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Is this a business magazine, or a 12-step program? Every week in Ad Age there seems to be a new declaration by a high-profile coupon junkie disavowing the ruinous vortex of addiction.

My name is Procter, and I'm dependent on something bad for me...My name is Lever, and I can't believe the things I've done to get my fix...

And so on. For years brand-abuse counselors have been warning about ever higher doses of sales promotion, and self-destructive users scoffed: "Hooked? Me? No, no. I can handle it. But it's the rush, man. The market-share rush." When you're on a cents-off jones, you can persuade yourself of anything.

But suddenly, it's hip to be in rehab. The latest is Post cereal, which has not only embraced everyday low pricing, but is making an ostentatious public display of reform.

"You told us what you want for breakfast," says a voice-over, in a spot from Grey Advertising, sprinkled with images of smiling Post employees posing with boxes of cereal.

"And while we're proud that for a lot of you that means one of our Post cereals, there's more to it than that. You also told us what you don't want. You don't want to pay an arm and a leg for any box of cereal. And you don't want to have to choose a cereal based on coupons.

"So at the Post Cereal Co., we've lowered the price of every one of our cereals every single day. We didn't make the boxes smaller, or put less into them. And soon we'll give you coupons good on any Post cereal. You choose when and what you want to buy.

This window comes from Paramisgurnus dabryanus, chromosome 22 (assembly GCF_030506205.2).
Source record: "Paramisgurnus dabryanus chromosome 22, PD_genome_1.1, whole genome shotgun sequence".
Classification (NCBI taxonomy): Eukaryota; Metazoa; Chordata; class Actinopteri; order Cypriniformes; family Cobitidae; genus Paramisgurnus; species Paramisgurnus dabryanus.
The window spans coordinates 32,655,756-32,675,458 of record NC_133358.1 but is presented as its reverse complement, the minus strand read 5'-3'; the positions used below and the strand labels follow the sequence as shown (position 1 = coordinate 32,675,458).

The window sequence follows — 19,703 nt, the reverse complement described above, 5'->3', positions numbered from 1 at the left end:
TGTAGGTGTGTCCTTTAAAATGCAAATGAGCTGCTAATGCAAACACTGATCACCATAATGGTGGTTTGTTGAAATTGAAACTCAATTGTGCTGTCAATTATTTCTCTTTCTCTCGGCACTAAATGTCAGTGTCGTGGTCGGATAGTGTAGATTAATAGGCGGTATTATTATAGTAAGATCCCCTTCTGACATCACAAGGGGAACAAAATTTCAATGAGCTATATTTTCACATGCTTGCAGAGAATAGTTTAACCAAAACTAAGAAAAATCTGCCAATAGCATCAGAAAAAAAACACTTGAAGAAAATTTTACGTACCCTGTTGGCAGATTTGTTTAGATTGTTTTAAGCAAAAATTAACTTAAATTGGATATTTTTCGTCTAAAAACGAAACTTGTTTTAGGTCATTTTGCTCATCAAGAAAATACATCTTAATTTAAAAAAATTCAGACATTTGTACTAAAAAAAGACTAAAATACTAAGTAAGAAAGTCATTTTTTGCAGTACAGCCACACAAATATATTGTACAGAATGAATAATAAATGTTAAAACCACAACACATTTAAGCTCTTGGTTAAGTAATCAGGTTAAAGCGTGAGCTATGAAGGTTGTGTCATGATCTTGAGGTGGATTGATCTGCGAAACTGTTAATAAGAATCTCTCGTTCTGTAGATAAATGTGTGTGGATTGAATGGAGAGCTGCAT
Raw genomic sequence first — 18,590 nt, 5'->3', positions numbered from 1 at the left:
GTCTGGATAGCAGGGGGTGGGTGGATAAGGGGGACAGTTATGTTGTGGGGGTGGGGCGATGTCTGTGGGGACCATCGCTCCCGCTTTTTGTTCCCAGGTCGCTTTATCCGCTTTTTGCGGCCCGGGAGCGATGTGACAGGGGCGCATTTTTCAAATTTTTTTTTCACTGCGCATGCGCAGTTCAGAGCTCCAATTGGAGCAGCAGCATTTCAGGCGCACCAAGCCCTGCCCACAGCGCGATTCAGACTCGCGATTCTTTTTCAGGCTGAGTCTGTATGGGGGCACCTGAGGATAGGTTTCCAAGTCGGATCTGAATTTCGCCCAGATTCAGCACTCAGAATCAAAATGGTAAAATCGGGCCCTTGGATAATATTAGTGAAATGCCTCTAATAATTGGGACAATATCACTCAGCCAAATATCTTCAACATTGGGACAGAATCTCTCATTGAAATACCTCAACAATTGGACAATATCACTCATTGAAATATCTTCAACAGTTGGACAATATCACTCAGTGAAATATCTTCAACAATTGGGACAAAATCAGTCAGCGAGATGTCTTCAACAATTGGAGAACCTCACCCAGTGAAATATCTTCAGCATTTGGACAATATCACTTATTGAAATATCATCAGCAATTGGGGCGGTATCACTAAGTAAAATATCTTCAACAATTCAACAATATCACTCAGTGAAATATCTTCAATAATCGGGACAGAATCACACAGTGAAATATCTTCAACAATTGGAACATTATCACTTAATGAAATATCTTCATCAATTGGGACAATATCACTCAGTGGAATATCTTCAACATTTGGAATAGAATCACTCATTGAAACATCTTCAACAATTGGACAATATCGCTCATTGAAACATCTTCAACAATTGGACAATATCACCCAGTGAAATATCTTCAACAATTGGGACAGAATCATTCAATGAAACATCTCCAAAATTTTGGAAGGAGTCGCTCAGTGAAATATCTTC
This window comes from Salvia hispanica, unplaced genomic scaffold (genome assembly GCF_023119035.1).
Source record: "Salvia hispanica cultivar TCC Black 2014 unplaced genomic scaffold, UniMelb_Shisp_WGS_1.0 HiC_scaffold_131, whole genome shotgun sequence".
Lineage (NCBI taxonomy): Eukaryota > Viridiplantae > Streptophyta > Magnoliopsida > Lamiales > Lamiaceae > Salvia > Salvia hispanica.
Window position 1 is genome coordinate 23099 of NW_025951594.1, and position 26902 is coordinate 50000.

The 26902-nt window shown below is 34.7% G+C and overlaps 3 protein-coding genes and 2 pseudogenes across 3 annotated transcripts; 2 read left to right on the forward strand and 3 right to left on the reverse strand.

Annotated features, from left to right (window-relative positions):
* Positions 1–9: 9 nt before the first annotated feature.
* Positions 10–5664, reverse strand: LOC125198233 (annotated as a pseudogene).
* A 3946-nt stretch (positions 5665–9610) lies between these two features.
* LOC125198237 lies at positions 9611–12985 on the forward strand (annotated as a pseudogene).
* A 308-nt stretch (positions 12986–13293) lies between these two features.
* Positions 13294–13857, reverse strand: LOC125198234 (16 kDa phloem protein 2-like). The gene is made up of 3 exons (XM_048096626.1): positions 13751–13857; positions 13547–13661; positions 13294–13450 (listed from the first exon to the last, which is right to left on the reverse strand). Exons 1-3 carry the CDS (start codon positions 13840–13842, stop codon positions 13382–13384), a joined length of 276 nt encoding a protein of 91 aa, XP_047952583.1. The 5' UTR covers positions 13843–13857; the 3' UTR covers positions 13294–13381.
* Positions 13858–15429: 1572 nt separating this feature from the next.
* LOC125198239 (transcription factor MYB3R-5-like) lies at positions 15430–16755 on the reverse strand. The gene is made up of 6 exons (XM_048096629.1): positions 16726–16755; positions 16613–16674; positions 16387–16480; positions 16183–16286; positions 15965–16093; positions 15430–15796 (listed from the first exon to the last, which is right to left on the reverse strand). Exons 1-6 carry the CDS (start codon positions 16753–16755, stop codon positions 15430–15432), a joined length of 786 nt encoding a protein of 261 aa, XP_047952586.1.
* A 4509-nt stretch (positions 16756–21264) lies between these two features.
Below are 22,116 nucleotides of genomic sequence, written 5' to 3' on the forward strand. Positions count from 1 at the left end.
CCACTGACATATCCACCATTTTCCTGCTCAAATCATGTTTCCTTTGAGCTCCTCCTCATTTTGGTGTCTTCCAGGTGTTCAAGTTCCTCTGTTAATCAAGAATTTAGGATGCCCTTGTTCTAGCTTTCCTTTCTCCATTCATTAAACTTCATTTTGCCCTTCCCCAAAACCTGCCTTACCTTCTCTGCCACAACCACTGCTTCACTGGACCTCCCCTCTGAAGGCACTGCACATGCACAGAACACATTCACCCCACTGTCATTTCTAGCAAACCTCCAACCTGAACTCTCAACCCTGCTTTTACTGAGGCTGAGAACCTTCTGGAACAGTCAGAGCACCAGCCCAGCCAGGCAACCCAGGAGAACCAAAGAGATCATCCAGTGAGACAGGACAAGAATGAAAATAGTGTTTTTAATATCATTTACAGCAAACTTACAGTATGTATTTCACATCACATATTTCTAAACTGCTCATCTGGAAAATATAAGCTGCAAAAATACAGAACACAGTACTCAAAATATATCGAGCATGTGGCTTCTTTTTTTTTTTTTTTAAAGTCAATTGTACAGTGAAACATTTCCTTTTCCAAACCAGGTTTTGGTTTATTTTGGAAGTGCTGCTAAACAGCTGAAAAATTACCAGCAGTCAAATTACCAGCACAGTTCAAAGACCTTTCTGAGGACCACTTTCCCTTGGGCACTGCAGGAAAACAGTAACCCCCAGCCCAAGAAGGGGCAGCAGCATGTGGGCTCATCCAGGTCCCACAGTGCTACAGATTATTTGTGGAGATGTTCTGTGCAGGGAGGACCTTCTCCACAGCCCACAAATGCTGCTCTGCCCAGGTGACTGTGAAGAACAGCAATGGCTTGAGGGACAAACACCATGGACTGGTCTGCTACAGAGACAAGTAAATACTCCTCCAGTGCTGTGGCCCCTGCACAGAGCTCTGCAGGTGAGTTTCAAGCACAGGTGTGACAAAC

"We think we're off to a good start, but, really, what you think is a lot more important, so our address and 800-number are on every box. We hope you'll use them.

"You see, the people at Post are pretty much like everybody else. We shop in the same supermarkets. We know what it's like. We think we're doing the right thing. Post. Breakfast made right."

Suggesting, among other things, a sordid history of cereals sold wrong.

For instance, a viewer might wonder, if smiling Bob Edmond of consumer response and smiling Larry Liggett of operations and smiling Mark Leckie, the president, are so blasted compassionate, why have they been gouging an extra buck per box out of us for years? (And if they are so normal, why are they hugging those Fruity Pebbles?)

It's one thing to recognize that your way of doing business has been ill-serving you and customers. It's another thing to position your change of ways as a humanitarian gesture.

Didn't make the boxes smaller? They damn well better not have made the boxes smaller.

Maybe that's what consumers have come to expect, but failure to be deceitful does not constitute moral high ground. Reminding us of typical package-goods duplicity is meant to be self-serving; actually it is self-defeating.

Also smarmy, sanctimonious and altogether unbelievable, because it only calls attention to the disingenuousness of ad claims in general, and this one in particular. Any fool understands this move is grounded solely in the corporate interest of our caring friends at the Post Cereal Co. division of Kraft Foods, formerly Kraft General Foods, unit of the Philip Morris Cos., makers of Marlboro and other fine carcinogens.

We're delighted, Post boasties, that the horrid monkey is off your back. Now, would you kindly get off of ours?

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